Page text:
Three Hands Clapping

This is my latest recording project (released May 27, 2019). It is a double album of 22 songs, which very roughly track the story of my life... a sort of musical autobiography, so to speak. Click the album image to listen.

Ghost Notes

Ghost Notes
A collections of original songs I wrote in 2015, and recorded with the FreeWay Musical Collective. Click the album image to listen.


Recorded in 2014, these songs are sort of a chronicle of my journey through a pastoral burn-out last winter. They deal with themes of mental-health, spiritual burn-out and depression, but also with the inexorable presence of God in the midst of darkness. Click the album art to download.


click image to download
"soundings" is a collection of songs I recorded in September/October of 2013. Dealing with themes of hope, ache, trust and spiritual loss, the songs on this album express various facets of my journey with God.


Click to download.
"Bridges" is a collection of original songs I wrote in the summer of 2011, during a soul-searching trip I took out to Alberta; a sort of long twilight in the dark night of the soul. I share it here in hopes these musical reflections on my own spiritual journey might be an encouragement to others: the sun does rise, blood-red but beautiful.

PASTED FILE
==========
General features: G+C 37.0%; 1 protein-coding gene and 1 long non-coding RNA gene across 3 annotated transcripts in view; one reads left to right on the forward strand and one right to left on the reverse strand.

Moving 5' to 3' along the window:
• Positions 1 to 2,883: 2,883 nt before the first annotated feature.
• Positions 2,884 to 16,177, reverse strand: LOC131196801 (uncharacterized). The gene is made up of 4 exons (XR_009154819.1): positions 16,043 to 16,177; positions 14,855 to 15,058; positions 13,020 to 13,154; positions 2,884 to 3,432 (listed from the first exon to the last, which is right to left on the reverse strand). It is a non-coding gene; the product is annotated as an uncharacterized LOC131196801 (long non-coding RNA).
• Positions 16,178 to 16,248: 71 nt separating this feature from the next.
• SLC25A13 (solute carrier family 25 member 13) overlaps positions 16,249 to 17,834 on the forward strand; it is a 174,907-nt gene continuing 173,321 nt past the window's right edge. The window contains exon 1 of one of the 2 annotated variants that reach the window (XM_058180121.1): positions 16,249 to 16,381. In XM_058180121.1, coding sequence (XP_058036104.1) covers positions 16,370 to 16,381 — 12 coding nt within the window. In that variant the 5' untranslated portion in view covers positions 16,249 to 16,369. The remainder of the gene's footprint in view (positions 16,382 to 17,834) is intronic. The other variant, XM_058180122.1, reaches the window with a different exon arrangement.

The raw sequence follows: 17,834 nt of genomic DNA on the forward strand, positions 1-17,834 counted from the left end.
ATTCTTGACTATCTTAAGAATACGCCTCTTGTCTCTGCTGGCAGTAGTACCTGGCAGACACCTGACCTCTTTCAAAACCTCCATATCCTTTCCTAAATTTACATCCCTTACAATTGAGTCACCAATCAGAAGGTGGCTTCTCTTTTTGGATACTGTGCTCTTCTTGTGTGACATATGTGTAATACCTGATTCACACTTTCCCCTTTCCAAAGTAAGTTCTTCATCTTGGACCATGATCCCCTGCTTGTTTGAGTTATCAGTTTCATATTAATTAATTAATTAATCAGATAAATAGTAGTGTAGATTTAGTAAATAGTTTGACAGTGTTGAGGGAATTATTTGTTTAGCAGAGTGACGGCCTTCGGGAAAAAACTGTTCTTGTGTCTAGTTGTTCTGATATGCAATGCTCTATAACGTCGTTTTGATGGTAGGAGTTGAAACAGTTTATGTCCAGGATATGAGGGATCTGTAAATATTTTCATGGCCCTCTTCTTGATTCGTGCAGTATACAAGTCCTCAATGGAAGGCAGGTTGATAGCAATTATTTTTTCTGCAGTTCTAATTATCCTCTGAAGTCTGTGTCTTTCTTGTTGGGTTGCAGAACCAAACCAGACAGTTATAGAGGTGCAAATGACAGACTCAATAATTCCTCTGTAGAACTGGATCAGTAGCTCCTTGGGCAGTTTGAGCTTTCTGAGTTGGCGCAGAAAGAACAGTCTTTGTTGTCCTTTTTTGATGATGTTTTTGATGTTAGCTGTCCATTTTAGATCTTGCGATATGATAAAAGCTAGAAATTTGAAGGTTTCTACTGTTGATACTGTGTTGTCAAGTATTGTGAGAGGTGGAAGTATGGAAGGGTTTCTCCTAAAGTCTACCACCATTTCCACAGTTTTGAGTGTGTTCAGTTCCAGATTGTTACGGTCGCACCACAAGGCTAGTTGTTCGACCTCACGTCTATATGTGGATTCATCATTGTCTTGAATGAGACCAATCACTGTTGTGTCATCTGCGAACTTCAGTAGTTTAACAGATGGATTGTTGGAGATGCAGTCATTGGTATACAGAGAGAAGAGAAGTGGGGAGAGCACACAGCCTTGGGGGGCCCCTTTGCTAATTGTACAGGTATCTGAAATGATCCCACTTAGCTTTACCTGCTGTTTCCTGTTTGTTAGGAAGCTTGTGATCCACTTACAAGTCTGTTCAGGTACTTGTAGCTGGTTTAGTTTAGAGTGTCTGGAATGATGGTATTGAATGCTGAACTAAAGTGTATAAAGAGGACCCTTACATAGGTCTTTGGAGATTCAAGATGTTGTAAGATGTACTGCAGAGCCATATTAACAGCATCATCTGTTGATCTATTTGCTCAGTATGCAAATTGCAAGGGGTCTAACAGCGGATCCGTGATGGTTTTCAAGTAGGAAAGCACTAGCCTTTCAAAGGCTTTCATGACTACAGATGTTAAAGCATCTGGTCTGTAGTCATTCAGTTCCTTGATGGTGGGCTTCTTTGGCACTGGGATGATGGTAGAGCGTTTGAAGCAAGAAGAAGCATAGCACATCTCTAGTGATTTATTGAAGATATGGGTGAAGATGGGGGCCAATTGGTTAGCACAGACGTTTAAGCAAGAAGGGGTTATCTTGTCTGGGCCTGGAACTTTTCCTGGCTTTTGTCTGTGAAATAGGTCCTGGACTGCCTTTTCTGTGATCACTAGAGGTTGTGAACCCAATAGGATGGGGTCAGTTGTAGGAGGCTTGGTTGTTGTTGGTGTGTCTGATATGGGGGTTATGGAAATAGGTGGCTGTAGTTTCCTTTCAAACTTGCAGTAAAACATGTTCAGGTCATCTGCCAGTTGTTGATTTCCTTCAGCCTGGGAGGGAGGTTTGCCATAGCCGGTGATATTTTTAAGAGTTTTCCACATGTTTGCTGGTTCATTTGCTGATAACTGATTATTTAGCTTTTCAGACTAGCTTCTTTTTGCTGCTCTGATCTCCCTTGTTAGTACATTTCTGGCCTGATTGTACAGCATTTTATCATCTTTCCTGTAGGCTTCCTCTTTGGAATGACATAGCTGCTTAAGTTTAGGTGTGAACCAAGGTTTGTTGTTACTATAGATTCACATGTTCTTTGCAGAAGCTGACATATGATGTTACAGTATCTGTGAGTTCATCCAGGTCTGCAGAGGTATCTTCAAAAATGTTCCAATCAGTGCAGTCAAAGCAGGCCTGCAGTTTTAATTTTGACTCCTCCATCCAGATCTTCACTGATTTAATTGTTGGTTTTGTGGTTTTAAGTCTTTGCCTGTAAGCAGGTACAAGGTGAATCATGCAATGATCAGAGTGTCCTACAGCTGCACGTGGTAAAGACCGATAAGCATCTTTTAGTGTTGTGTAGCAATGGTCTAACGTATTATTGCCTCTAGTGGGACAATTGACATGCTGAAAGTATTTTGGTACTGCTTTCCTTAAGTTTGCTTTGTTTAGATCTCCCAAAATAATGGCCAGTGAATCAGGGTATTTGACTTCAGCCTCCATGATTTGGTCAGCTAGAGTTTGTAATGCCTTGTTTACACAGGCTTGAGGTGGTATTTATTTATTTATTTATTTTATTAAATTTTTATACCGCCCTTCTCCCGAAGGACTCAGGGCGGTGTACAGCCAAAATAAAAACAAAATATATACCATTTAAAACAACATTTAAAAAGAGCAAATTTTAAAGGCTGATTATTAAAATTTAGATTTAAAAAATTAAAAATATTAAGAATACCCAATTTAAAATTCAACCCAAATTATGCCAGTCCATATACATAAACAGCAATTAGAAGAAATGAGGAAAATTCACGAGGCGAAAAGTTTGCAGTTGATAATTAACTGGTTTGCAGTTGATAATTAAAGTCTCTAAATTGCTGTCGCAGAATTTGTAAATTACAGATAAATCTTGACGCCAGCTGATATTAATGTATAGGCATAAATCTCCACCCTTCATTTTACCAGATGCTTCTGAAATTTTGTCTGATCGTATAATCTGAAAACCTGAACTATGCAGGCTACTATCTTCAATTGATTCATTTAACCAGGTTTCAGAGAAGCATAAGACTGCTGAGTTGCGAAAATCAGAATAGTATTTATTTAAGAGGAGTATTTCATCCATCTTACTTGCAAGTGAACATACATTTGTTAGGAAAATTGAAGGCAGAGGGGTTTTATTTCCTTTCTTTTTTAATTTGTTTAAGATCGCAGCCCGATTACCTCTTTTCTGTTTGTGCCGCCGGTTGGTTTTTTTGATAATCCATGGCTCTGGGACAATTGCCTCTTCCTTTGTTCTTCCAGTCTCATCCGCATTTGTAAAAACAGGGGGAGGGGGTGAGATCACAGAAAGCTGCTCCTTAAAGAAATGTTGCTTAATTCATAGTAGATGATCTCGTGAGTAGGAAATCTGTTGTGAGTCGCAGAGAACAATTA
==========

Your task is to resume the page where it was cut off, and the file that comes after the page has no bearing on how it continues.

Prayers, poems and songs (2005-2009). Click to download
"echoes" is a collection of songs I wrote during my time studying at Briercrest Seminary (2004-2009). It's called "echoes" partly because these songs are "echoes" of times spent with God from my songwriting past, but also because there are musical "echoes" of hymns, songs or poems sprinkled throughout the album. Listen closely and you'll hear them.


This collection of mostly blues/rock/folk inspired songs was recorded in the spring and summer of 2015. I call it "accidentals" because all of the songs on this project were tunes I have had kicking around in my notebooks for many years but had never found a "home" for on previous albums. You can click the image to download the whole album.

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Book Reviews

Book Reviews
The Shallows, Nicholas Carr
In this very readable, very thought provoking analysis of electronic communciations technology and its impact on our brains and culture, Nicholas Carr brings together media theory (think Marshall McLuhan), history (think Gutenberg) and neuroscience (think discoveries in brain plasticity) to show how computer technology is shaping us in ways of which we are only dimly aware. He argues that such technologies reduce our capacity for deep, creative and sustained linear thought (or at least have the potential to do so) and predispose us to the fragmented, the cursive and the superficial. Worth the read.